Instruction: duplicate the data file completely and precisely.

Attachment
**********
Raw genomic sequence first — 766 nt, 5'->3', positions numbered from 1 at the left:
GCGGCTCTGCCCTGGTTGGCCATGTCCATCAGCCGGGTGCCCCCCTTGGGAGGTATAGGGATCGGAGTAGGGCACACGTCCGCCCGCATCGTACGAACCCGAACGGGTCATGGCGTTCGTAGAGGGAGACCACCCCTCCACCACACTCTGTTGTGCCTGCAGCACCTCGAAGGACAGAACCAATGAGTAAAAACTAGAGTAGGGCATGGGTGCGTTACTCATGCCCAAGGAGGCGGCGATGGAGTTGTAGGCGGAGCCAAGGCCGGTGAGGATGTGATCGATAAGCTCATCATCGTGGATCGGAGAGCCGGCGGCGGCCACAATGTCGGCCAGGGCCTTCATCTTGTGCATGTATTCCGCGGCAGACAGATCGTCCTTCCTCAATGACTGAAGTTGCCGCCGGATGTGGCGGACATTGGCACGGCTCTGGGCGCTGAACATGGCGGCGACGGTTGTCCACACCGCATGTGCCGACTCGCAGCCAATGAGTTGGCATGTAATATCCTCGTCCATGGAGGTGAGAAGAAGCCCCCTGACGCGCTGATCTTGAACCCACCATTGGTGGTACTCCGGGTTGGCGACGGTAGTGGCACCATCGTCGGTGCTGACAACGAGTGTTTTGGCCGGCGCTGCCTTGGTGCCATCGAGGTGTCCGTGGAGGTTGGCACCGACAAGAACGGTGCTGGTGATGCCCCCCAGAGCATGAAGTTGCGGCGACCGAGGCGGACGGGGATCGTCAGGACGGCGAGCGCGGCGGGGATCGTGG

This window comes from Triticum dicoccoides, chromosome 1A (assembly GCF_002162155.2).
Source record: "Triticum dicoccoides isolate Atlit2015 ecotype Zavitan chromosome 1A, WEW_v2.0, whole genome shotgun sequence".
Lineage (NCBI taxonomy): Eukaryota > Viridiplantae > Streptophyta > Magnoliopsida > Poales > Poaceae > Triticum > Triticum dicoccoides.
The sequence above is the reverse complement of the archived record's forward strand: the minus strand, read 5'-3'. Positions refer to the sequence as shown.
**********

Raw genomic sequence first — 766 nt, 5'->3', positions numbered from 1 at the left:
GCGGCTCTGCCCTGGTTGGCCATGTCCATCAGCCGGGTGCCCCCCTTGGGAGGTATAGGGATCGGAGTAGGGCACACGTCCGCCCGCATCGTACGAACCCGAACGGGTCATGGCGTTCGTAGAGGGAGACCACCCCTCCACCACACTCTGTTGTGCCTGCAGCACCTCGAAGGACAGAACCAATGAGTAAAAACTAGAGTAGGGCATGGGTGCGTTACTCATGCCCAAGGAGGCGGCGATGGAGTTGTAGGCGGAGCCAAGGCCGGTGAGGATGTGATCGATAAGCTCATCATCGTGGATCGGAGAGCCGGCGGCGGCCACAATGTCGGCCAGGGCCTTCATCTTGTGCATGTATTCCGCGGCAGACAGATCGTCCTTCCTCAATGACTGAAGTTGCCGCCGGATGTGGCGGACATTGGCACGGCTCTGGGCGCTGAACATGGCGGCGACGGTTGTCCACACCGCATGTGCCGACTCGCAGCCAATGAGTTGGCATGTAATATCCTCGTCCATGGAGGTGAGAAGAAGCCCCCTGACGCGCTGATCTTGAACCCACCATTGGTGGTACTCCGGGTTGGCGACGGTAGTGGCACCATCGTCGGTGCTGACAACGAGTGTTTTGGCCGGCGCTGCCTTGGTGCCATCGAGGTGTCCGTGGAGGTTGGCACCGACAAGAACGGTGCTGGTGATGCCCCCCAGAGCATGAAGTTGCGGCGACCGAGGCGGACGGGGATCGTCAGGACGGCGAGCGCGGCGGGGATCGTGG

This window comes from Triticum dicoccoides, chromosome 1A (assembly GCF_002162155.2).
Source record: "Triticum dicoccoides isolate Atlit2015 ecotype Zavitan chromosome 1A, WEW_v2.0, whole genome shotgun sequence".
Lineage (NCBI taxonomy): Eukaryota > Viridiplantae > Streptophyta > Magnoliopsida > Poales > Poaceae > Triticum > Triticum dicoccoides.
The sequence above is the reverse complement of the archived record's forward strand: the minus strand, read 5'-3'. Positions refer to the sequence as shown.